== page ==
The project has required archaeological sites to be excavated as they are on the point of rapid decline and other methods of conserving them have failed. By having the military participants we have been able to achieve this task more quickly, with smaller spending of tax-payers money and also to achieve the important result of improving the well-being of those that have fought for the country.


The project accessed some monies from military charities to enable such important components as fresh rations to be procured. Funding was also provided by the Defence Infrastructure Organisation (DIO) to ensure suitable professional archaeological contractors were employed both to supervise works and also to teach participants. The team has liaised with Historic England, the Ministry of Justice, Natural England, and the Joint Casualty and Compassionate Centre of the MoD to ensure that all statutory requirements were fulfilled too.


The works have been widely reported in local and national newspapers, magazines and journals and a series of outreach lectures have also been undertaken. The team has now set up their own Facebook group (closed-membership) to share support, tales of excavations, and information on future projects and has developed a huge pride in their achievements. One Rifleman who was told at school he was 'not bright enough to do archaeology' now works as a professional archaeologist, and has his name (as the finder of a 6th Century Saxon drinking bucket at Barrow Clump) opposite the Sutton Hoo helmet in the British Museum. A far cry from his days in a Forward Operating Base in Iraq.

Richard Jefferies Museum Trust for the project Campaign to save the museum from sale by local council

Families sitting at picnic tables in the garden of a building.
Visitors at the Richard Jefferies Museum

The aims of the project

The aims of the project: to rescue the site so that it would be available to future generations and not lost through financial need or resource limitations of the Local Authority; to reach a point of development where we could sign a lease with the Local Authority, and take charge of the site, thus taking its future into the hands of the community; to achieve a standard of museum care that would warrant ACE Accreditation, developing a strong and sustainable business plan, and a firm focus on creating a community asset that builds on and promotes the often unknown, but rich, heritage of Swindon.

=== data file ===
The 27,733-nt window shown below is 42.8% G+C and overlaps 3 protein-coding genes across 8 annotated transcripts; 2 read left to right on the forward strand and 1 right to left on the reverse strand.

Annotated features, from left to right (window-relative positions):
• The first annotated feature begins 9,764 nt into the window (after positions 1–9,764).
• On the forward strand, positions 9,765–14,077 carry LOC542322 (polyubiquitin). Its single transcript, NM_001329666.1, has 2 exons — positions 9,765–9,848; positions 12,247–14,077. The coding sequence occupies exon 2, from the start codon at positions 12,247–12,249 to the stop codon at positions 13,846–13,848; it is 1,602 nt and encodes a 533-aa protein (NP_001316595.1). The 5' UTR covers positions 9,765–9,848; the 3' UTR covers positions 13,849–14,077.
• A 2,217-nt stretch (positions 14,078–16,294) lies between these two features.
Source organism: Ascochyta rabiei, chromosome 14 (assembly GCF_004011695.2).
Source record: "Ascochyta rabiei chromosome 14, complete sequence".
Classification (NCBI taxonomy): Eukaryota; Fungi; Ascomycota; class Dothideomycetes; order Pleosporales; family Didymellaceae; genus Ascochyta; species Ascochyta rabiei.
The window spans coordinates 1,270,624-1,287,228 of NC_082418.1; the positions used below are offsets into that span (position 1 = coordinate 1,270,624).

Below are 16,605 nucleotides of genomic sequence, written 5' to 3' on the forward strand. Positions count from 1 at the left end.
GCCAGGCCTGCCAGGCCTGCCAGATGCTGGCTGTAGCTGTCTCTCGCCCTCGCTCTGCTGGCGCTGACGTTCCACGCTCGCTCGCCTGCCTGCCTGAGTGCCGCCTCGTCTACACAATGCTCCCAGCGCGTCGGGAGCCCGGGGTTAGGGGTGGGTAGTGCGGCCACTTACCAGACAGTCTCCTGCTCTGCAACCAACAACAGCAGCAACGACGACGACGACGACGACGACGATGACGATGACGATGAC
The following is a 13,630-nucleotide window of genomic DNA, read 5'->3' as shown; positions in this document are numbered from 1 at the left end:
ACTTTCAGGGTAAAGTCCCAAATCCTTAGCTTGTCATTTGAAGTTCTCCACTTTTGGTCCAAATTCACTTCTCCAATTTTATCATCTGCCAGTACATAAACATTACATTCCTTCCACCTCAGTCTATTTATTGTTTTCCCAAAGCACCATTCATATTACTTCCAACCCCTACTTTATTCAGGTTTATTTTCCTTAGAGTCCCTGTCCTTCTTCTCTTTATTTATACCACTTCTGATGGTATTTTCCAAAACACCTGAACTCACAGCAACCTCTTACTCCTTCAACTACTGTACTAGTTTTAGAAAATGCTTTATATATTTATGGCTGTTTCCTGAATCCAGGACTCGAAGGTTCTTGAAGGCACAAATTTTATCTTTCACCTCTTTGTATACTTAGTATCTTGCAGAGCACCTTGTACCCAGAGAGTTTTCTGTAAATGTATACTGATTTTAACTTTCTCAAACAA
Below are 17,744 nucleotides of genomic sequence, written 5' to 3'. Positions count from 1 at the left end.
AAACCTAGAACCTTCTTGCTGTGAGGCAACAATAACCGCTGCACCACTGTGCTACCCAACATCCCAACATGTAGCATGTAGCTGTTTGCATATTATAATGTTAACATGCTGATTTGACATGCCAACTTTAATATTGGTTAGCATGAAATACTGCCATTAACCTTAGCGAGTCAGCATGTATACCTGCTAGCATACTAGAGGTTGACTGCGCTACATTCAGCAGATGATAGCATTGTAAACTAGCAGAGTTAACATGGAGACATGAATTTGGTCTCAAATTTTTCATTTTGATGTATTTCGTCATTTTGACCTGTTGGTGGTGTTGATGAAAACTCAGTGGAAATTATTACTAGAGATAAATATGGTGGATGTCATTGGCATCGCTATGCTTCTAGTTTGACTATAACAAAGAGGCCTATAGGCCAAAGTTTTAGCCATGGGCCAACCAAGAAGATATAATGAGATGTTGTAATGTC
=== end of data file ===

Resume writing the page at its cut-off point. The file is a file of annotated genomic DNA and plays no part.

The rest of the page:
The Trust has rescued the museum and its grounds from the threat of closure and possible sale. This month (July 2016), we finally get our lease from the Council for the community to take full charge of the site.

The action

We built up a group to create a charitable Trust; overhaul the site, transforming the gardens from a weed and bramble covered jungle into a beautiful oasis with children's nature trails, picnic areas and community vegetable plots; strip and clean the insides of the buildings; catalogue everything with recently purchased MODES system; secure solid loan agreements; design new interpretation; secure funding from HLF, ACE, and numerous smaller funding sources; open a small tearoom; create workshop spaces, an office and storage space; developing new events and courses; designing new signage and printed publicity material; increase visitor/volunteer numbers ten-fold; establish strong links with other museums and, crucially, with other local groups, including schools, community centres, health centres, homes for the elderly and resident groups. laughed, cried, run around like mad things, and generally enjoyed ourselves...

Why we took action

Our small museum is a unique gem, brimming with history in both its fabric and in its collection of artefacts relating to Victorian writer Richard Jefferies. With that conviction, we could not sit by as it emerged, in 2009, that his beautiful old farmhouse and gardens were under threat of being sold off due to resource pressures on the guardians of the site, Swindon Borough Council.

Initially, discussions revolved around raising funds to buy the museum, but through negotiations with Council leaders this slowly changed into an idea of the community taking responsibility for the site instead. The ensuing seven years have seen discussions, negotiations, plans, paperwork and meetings. Small successes always came with delays, frustrations, complications and ever more hoops to jump through. Nevertheless, we have persevered, and have reached agreement on a lease enabling the Richard Jefferies Museum Trust to take over the management, funding, running and maintenance of the whole site.

Maintaining the museum

Taking ownership is one thing; maintaining it is another thing entirely. Eventually, we were allowed to move into the museum to develop ideas, and produced a mission statement: ‘To create/share a unique environment of discovery that will enrich peoples’ lives and inspire adults and children through the home, writing and thoughts of Richard Jefferies.’ As a community-run ‘cultural hub’ we attract ten times as many visitors, and engage with them at much deeper levels.

But the best thing about what we are doing is that we love it!